The information, products and services described in this website are intended solely for persons in Australia who are wholesale clients within the meaning of section 761G of the Corporations Act 2001 (Cth). By clicking Confirm below, you confirm that:
As lacklustre economic conditions persist around the world, large-scale, high-impact strategies such as zero interest rates and negative interest rates are being carefully considered by central banks across the world. They are likely to become increasingly mainstream and it’s important for investors to understand what their effects may be.
This is the final instalment in a three-part series exploring the effect of unconventional monetary policies on economies and financial markets. In the previous piece we looked at Japan and Germany’s approach to unconventional monetary policies. In this story, we’ll look at the impact they have had on different asset classes, with a special focus on sovereign bonds.
Notes: Shares – TOPIX, FTSE All Shares TR, Eurostoxx 50 TR, S&P 500 TR, S&P/ASX300 TR, Property – OECD house price data, Govt Bonds – relevant local treasury bond indices. All income, dividends and coupons are assumed to have been re-invested into the relevant index. Past performance is not an indicator of future performance.
Investors have been forced to take on more risk in pursuit of returns or yield as central banks have lowered interest rates to near zero, zero or less. As such, investors have had to move up the risk spectrum to generate returns, while being penalised for holding onto cash given the low interest rate environment.
This has encouraged investors to allocate funds to more speculative assets such as emerging market debt, leveraged loans and private equity. But, while these instruments offer attractive yields, they also carry material, and often hidden, risks. With return expectations falling given myriad nearer-term economic headwinds, risk has been cheapened by these policies and risen in investor portfolios. These are typical features of a late-cycle environment.
At the same time, central bank rhetoric has altered investor beliefs. When poor economic data is released, central banks have further eased monetary policy, a strategy that has become increasingly ineffective. More and more accommodation is required just to maintain economic growth.
Risky assets rally hard in this environment. But markets have been lulled into a false sense of security. This has the potential to wrong-foot investors, especially in times of crisis.
The world continues deeper into a late-cycle phase, one in which investors are encouraged by policy makers to reach for yield and return in an increasingly uncertain time. Thoughtful portfolio construction is one of the keys to navigating these difficulties.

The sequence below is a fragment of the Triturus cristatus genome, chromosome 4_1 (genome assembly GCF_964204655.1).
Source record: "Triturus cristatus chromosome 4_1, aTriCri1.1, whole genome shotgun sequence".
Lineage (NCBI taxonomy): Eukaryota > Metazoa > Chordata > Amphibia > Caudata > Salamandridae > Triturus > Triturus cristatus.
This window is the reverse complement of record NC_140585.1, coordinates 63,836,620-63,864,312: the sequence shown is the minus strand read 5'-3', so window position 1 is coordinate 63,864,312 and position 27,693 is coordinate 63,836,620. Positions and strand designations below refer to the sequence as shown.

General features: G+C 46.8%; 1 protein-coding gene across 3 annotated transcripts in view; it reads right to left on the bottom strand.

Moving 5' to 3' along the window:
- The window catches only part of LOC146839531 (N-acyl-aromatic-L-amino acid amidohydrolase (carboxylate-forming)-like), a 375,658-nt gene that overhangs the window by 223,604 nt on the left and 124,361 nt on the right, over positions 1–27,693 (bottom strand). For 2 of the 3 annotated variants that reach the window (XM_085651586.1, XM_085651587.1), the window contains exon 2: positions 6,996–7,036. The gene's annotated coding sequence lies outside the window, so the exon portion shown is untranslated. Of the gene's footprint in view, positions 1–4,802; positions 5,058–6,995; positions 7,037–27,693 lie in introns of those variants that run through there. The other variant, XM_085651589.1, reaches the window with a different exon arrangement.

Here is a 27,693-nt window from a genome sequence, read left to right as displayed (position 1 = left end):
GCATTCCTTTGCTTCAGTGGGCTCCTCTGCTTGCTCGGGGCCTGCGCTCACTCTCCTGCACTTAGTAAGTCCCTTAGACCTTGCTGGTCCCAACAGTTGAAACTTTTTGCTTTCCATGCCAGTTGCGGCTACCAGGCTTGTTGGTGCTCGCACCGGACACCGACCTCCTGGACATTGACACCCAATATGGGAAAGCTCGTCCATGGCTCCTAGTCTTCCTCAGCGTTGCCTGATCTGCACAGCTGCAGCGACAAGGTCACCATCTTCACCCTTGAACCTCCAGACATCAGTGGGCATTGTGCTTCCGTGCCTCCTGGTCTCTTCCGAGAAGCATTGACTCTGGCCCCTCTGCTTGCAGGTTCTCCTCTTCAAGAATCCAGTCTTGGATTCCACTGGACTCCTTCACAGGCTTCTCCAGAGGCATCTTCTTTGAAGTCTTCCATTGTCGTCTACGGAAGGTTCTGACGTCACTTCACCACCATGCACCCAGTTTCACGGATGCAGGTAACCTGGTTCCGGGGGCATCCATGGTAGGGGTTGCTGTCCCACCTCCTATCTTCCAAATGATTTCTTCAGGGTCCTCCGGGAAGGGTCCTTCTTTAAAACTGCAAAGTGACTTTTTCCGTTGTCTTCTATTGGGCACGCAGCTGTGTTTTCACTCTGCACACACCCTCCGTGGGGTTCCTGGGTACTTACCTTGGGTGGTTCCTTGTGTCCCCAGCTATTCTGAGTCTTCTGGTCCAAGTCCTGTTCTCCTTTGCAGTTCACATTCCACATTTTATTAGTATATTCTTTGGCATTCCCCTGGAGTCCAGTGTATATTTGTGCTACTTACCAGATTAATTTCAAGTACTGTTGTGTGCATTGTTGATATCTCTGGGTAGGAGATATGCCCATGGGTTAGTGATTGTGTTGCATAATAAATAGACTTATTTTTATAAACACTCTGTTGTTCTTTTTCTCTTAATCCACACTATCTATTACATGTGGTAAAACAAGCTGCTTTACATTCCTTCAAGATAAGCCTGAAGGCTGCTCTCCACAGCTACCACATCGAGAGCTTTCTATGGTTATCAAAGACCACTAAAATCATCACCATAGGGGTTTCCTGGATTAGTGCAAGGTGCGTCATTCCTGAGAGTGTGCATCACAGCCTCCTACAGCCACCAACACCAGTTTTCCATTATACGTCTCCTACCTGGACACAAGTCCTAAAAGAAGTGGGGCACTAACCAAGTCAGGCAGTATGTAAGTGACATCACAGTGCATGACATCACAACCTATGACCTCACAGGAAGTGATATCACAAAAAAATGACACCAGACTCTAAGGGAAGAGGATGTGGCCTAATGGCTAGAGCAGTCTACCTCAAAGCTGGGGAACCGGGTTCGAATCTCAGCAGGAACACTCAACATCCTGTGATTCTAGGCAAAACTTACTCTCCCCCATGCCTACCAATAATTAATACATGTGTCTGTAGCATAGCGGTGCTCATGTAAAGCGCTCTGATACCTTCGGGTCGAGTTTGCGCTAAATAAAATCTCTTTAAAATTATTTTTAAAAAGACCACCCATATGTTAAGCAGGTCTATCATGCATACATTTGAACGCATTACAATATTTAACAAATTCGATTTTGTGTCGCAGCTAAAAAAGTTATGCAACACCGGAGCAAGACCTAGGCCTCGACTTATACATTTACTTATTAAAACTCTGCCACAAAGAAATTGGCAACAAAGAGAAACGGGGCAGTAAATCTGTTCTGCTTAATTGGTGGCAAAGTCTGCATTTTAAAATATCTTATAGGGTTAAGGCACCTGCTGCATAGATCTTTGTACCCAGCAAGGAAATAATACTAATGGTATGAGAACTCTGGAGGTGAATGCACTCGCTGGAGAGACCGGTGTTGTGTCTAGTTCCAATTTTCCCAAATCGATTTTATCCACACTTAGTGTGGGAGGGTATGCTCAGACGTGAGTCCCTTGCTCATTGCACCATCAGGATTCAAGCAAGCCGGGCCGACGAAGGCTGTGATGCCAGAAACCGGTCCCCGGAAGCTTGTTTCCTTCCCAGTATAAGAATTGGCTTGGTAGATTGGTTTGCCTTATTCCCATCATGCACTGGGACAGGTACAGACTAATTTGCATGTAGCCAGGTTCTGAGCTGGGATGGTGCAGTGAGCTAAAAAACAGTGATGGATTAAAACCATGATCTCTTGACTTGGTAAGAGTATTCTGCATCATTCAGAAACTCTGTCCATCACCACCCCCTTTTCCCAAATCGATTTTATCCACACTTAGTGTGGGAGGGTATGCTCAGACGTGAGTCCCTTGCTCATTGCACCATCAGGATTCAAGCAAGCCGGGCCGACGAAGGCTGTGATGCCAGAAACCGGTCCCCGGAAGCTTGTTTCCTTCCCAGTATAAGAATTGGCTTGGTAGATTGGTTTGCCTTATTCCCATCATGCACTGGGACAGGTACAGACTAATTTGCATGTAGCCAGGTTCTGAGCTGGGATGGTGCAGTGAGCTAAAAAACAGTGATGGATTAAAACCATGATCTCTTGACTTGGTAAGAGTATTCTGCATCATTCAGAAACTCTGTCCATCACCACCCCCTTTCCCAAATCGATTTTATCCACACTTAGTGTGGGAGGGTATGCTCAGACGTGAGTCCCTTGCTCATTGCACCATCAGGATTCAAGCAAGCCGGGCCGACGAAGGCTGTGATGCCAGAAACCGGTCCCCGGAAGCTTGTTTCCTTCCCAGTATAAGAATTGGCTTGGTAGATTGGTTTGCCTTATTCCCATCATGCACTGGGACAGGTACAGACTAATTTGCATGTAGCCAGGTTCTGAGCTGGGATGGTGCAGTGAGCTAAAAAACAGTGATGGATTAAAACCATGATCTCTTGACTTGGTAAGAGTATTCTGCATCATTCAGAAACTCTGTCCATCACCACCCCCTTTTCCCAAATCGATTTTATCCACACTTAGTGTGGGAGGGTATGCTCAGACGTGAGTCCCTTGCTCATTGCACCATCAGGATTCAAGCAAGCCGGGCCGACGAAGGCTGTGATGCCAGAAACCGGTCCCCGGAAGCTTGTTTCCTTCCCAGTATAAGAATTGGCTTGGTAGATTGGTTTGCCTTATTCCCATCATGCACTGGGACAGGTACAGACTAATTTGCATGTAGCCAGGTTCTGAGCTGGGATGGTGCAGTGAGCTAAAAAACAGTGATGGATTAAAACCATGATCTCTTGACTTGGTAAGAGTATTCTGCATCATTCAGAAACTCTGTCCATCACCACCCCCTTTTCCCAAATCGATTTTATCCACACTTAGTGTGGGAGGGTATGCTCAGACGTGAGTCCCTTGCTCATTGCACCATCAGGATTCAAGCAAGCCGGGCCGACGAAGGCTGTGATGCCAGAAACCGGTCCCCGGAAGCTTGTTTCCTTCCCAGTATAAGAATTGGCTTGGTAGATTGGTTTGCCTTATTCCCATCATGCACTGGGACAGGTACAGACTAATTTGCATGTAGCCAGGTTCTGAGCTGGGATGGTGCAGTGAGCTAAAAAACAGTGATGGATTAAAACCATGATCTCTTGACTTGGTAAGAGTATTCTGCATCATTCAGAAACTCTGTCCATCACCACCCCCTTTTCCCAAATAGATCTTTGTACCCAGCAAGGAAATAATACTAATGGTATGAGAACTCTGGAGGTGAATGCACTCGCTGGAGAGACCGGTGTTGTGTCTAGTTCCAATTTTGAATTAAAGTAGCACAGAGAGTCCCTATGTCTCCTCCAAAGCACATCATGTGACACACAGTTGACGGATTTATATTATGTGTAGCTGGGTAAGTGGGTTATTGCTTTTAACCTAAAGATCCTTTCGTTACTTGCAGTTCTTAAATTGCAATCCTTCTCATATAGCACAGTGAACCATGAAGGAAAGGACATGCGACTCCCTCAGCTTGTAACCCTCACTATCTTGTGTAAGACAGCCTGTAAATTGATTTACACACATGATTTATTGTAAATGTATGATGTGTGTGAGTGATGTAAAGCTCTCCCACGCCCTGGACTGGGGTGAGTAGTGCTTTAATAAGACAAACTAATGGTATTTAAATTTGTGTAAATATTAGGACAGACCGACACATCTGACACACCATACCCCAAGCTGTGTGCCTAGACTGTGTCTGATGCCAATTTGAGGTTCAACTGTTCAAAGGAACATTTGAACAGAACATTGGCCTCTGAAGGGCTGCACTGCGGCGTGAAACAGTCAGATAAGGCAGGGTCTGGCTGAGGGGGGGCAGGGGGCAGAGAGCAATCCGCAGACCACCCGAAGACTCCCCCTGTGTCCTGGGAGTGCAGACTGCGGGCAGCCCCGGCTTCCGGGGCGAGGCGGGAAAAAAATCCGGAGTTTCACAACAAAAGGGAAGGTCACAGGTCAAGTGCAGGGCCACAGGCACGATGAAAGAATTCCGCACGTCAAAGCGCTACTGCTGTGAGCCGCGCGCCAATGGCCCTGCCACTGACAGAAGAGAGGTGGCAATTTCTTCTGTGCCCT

As the Japanese experience demonstrates, traditional asset classes such as cash endure difficult outcomes under these conditions. Bonds are the exception. They can offer compounding qualities that prove invaluable in a low-return environment.
Investors who have tilted their portfolios towards risky assets such as shares and property have been conditioned since the GFC to believe returns are virtuous and markets are supported by central banks doing ‘whatever it takes’ to maintain an even economic keel. This is understandable when considering the strong performance shares and property have enjoyed in recent years. But this environment is unlikely to persist.
Against this backdrop, high-grade sovereign bonds have an enduring and a nearer-term role to play. While forward return expectations for all asset classes are somewhat dampened relative to historic trends, high-grade sovereign bonds offer benefits such as diversification.
High-grade bonds grind out returns and dampen risky asset exposures, even in a muted yield environment. They also deliver compound income over time and provide constructive returns. And, while their returns are likely to be moderated relative to trend, high-grade sovereign bonds offer protection against cyclical downturns and risky assets.
They also enjoy other advantages such as being backed by highly-rated governments including Australia which, alongside Canada and Switzerland, is one of three AAA-rated countries with widescale, functioning bond markets. As stable and well-regulated nations, investors are confident governments can make good on their ongoing debt obligations, which supports the sovereign bond market.
Given the uncertainty and rising pressures in financial markets, proven sources of defensiveness and diversification such as sovereign bonds should help investors mitigate inevitable market pitfalls. In fact, there’s a case for having both domestic and global high-grade sovereign bond exposures in portfolios.
Central banks are likely to continue to use unconventional monetary policies in a persistent low-rate environment. As a result, it’s worthwhile for investors to consider the role of sovereign bonds in their portfolio to help mitigate risk and generate returns.